There’s a lot of rough water at this point that’s thankfully tempered by a real-truth reality check from Renee’s friends. Once again, I Feel Pretty rights itself, magically morphing back into a smart examination of body politics. Following a bunch of unrealistic, only-in-a-movie plot contrivances, Renee finally sees the light and everybody gets the happy ending that these kinds of films promise and strive to deliver.
I Feel Pretty is basically two-thirds of a really good comedy that with some tweaks and cuts could have been a much more powerful film.
As it is, Schumer deserves props for at least initiating a conversation about self-esteem and acceptance that’s long been absent from the big screen. And that is Pretty cool.
The Stuff You Care About:
Hot chicks – Yes.
Nudity – Brief.
Gore – No.
Drug use – No.
Bad Guys/Killers – Body shamers.
Buy/Rent – Rent it.
Doom Asylum (Arrow Video, 79 minutes, Unrated, Blu-Ray): Richard Friedman’s goofy splatter-comedy, Doom Asylum, released in 1987, is one of those movies made for people who love bad movies.
Here’s the basic premise: An ambulance-chasing lawyer named Mitch (Michael Rogen) is driving and celebrating with his buxom client Judy (Patty Mullen) when they careen off the road in a horrific crash. Judy is DOA, but Mitch makes it to the local morgue where he miraculously reanimates in the middle of his own autopsy.
Years later, a group of young adults, including Jane (Kristin Davis, Sex and the City, in her first screen role), Darnell (Harrison White), Mike (William Hay) and Kiki, the now-grown daughter of Judy (also played by Mullen, whom genre fans know best as Frankenhooker), are traveling to an abandoned asylum, which just happens to be adjacent to the site of Kiki’s mother’s deadly crash.
Even though the accident happened 10 years earlier, Kiki walks over into the grass and immediately finds her mother’s vanity hand mirror. She’s totally unfazed. ‘Oh, cool!’
Kiki’s boyfriend, Mike, has a serious problem with commitment, in that he can never make a decision, a fact that gets played for laughs over and over. “We’ll be back in a flash. Unless it takes longer,” he says at one point. “Maybe we shouldn’t go? Or should we?”
Once they make it to the asylum, the group finds that the decrepit institution has been occupied by an all-female punk band fronted by Tina (Ruth Collins), doing her best to channel Wendy O. Williams.
Tina cackles maniacally every time she makes a statement. At one point, Mike tells her, ‘Cut the crap, Tina!’ Her response: ‘Got a knife? Hahahahahahahahahahaha!’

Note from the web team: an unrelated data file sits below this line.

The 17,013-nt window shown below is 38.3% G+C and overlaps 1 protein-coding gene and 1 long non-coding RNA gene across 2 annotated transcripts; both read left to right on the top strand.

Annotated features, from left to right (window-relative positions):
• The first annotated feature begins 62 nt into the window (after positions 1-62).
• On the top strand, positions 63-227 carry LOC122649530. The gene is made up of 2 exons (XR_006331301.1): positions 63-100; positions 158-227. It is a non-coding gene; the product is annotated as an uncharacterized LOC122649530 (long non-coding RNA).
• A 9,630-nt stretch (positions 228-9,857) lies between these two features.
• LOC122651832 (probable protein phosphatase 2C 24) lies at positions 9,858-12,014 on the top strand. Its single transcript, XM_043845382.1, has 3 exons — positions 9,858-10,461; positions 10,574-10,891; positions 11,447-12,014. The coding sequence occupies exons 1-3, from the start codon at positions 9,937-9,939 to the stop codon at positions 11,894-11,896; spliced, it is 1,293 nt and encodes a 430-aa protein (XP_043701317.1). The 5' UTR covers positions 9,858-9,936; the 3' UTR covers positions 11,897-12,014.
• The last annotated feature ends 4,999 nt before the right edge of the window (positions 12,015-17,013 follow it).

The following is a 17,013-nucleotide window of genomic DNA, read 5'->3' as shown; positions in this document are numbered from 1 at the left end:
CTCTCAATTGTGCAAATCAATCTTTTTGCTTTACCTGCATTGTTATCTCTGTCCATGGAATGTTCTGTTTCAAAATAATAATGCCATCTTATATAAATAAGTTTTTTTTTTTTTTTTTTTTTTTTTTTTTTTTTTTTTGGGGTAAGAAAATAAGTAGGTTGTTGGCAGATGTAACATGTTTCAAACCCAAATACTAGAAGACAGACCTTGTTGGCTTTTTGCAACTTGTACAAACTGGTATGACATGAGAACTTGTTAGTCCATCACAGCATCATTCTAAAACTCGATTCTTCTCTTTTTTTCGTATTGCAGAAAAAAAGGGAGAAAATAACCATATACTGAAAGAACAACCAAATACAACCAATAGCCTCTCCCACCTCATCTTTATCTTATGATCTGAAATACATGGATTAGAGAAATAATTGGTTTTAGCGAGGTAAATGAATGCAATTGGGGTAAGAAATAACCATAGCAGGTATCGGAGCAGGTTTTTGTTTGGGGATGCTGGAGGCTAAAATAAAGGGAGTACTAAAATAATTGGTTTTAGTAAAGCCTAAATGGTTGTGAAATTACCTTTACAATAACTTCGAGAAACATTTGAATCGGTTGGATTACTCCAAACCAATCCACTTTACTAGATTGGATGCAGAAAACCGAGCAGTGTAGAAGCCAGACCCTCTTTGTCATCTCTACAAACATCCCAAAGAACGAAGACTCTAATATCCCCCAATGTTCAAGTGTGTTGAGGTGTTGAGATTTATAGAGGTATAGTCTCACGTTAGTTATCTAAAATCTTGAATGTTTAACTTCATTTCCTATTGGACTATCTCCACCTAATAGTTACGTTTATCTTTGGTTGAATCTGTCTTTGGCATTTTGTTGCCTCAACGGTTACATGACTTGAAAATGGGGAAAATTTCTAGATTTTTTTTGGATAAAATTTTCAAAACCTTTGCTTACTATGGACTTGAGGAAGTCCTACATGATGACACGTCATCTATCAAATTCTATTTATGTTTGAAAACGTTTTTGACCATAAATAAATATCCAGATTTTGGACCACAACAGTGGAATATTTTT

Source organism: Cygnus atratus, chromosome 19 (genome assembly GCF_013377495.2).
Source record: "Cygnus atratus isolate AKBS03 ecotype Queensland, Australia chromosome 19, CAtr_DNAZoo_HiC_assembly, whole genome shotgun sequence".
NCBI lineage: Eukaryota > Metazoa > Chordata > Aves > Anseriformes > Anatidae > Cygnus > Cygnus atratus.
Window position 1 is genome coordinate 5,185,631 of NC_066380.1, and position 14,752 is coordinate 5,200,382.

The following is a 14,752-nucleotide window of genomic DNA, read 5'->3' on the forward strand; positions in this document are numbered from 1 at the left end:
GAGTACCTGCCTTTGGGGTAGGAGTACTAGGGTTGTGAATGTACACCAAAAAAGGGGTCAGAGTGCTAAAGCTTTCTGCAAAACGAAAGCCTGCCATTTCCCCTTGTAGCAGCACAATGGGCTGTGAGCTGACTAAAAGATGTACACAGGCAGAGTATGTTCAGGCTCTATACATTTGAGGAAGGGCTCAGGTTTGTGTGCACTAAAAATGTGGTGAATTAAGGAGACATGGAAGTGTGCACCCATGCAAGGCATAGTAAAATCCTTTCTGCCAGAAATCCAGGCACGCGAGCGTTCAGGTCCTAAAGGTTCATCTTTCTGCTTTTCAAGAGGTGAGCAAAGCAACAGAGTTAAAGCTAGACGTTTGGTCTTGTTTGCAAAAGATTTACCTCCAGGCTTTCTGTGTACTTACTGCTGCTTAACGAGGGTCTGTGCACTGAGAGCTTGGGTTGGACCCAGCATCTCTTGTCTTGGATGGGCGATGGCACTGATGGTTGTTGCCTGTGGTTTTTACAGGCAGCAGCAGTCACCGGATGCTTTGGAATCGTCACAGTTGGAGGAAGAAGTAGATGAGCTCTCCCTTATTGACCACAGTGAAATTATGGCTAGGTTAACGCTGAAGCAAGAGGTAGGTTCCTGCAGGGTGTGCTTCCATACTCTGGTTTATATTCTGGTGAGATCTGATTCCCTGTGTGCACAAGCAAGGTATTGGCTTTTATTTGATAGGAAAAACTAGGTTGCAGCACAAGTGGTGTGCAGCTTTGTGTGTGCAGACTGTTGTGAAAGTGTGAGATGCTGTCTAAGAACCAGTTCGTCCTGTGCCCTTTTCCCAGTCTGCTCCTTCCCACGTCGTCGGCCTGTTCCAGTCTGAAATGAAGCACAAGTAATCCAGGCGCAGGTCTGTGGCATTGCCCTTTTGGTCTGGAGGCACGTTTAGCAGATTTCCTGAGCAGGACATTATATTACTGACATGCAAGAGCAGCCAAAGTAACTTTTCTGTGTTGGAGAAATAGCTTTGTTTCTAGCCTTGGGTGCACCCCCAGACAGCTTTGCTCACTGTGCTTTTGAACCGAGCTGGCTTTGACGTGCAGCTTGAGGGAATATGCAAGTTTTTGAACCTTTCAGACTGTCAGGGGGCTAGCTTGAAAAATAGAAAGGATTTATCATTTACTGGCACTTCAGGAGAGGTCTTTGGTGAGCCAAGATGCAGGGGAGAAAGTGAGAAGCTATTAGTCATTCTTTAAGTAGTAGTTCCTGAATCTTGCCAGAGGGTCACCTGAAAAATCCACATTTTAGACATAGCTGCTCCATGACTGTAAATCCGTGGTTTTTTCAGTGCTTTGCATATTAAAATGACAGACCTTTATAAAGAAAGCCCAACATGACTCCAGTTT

Doom Asylum is one of those late-80’s oddities that exists in its own world, immune from criticism. Kiki takes to referring to Mike as ‘Mom,’ in honor of her dead mother. Things just get weird from there. At one point, she says, ‘Mom, give me a kiss,’ but when Mike tries to slide in some tongue, Kiki squeals in disgust. ‘Mom, that’s incest!’
Eventually, it’s revealed that the reanimated Mitch, now horribly burned, with his face missing large chunks of flesh, also haunts the asylum. Many critics have argued that Mitch is a poor man’s ripoff of Freddy Krueger because he’s constantly trying to make jokes before or after his kills. Personally, I look at him a little differently. He’s like The Toxic Avenger, if Toxie was the bad guy.
During another ridiculous sequence, Mike gets into an extended karate/fist-fight with Tina where she basically kicks his ass so bad that he ends up hanging by his fingernails from the roof of the asylum.
“Is that Mom hanging off that building?” a surprised Kiki asks from the patch of grass down below where she’s sunbathing with Jane.
“Don’t worry,” Jane says absently, “he’s not going to fall.”
Suddenly, a scream cuts through the air. Mike thinks it’s Kiki, and immediately leaps back over the ledge as if he wasn’t just hanging on for dear life.
Throughout Doom Asylum, Friedman makes the interesting decision to intersperse scenes from a host of black-and-white classic horror films starring Tod Slaughter, which Mitch is watching down in the bowels of the building.
If nothing else, the Slaughter clips serve as a reminder that sometimes the best horror movies are the ones you accidentally stumble upon, which is why I immediately began searching for the title of one particular movie repeated throughout Doom Asylum, the 1935 release, Maria Marten, or The Murder in the Red Barn.
If ever there was a clip to be sampled by a goth-industrial band, it’s this one:
“Didn't I make you a promise, Maria? I promised to make you a bride,” Squire William Corder (Slaughter) evily informs his beloved. “Don't be afraid, Maria. You shall be a bride. A bride of death!”